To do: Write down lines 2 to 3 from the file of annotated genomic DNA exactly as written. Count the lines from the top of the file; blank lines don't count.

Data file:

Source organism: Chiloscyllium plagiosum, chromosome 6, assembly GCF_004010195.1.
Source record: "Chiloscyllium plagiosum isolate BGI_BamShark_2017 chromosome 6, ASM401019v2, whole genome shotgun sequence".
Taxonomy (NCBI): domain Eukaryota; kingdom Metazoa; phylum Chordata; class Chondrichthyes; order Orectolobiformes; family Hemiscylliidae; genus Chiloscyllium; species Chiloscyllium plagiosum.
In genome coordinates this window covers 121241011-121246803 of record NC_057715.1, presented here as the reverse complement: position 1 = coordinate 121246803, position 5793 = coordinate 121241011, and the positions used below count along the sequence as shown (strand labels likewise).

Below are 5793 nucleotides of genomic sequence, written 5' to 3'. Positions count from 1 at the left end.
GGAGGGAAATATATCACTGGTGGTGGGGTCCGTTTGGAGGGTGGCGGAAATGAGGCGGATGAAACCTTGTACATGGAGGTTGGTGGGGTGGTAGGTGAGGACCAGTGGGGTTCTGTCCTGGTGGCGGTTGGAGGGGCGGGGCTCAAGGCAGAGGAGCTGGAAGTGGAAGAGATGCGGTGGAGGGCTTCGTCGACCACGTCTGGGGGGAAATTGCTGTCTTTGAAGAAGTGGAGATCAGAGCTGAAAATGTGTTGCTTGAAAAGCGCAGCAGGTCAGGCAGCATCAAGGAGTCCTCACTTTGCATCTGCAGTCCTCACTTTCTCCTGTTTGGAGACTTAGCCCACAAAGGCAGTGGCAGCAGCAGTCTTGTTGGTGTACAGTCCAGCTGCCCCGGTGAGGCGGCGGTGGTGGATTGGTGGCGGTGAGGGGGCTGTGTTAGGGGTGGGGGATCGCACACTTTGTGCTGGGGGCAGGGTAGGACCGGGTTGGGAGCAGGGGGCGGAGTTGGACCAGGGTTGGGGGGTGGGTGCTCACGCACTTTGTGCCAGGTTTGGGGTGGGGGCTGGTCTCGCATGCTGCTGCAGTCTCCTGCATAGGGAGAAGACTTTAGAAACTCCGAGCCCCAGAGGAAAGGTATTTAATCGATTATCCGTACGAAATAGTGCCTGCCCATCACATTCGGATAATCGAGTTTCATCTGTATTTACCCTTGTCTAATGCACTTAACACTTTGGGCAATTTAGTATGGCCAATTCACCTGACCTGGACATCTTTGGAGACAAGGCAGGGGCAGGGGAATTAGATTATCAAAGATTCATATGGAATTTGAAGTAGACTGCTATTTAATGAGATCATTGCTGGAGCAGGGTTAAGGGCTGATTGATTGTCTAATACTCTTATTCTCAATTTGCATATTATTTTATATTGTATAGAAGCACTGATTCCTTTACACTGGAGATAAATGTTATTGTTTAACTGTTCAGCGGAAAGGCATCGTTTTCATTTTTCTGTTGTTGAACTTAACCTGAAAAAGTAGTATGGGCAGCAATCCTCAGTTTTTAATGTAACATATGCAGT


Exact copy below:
Source record: "Chiloscyllium plagiosum isolate BGI_BamShark_2017 chromosome 6, ASM401019v2, whole genome shotgun sequence".
Taxonomy (NCBI): domain Eukaryota; kingdom Metazoa; phylum Chordata; class Chondrichthyes; order Orectolobiformes; family Hemiscylliidae; genus Chiloscyllium; species Chiloscyllium plagiosum.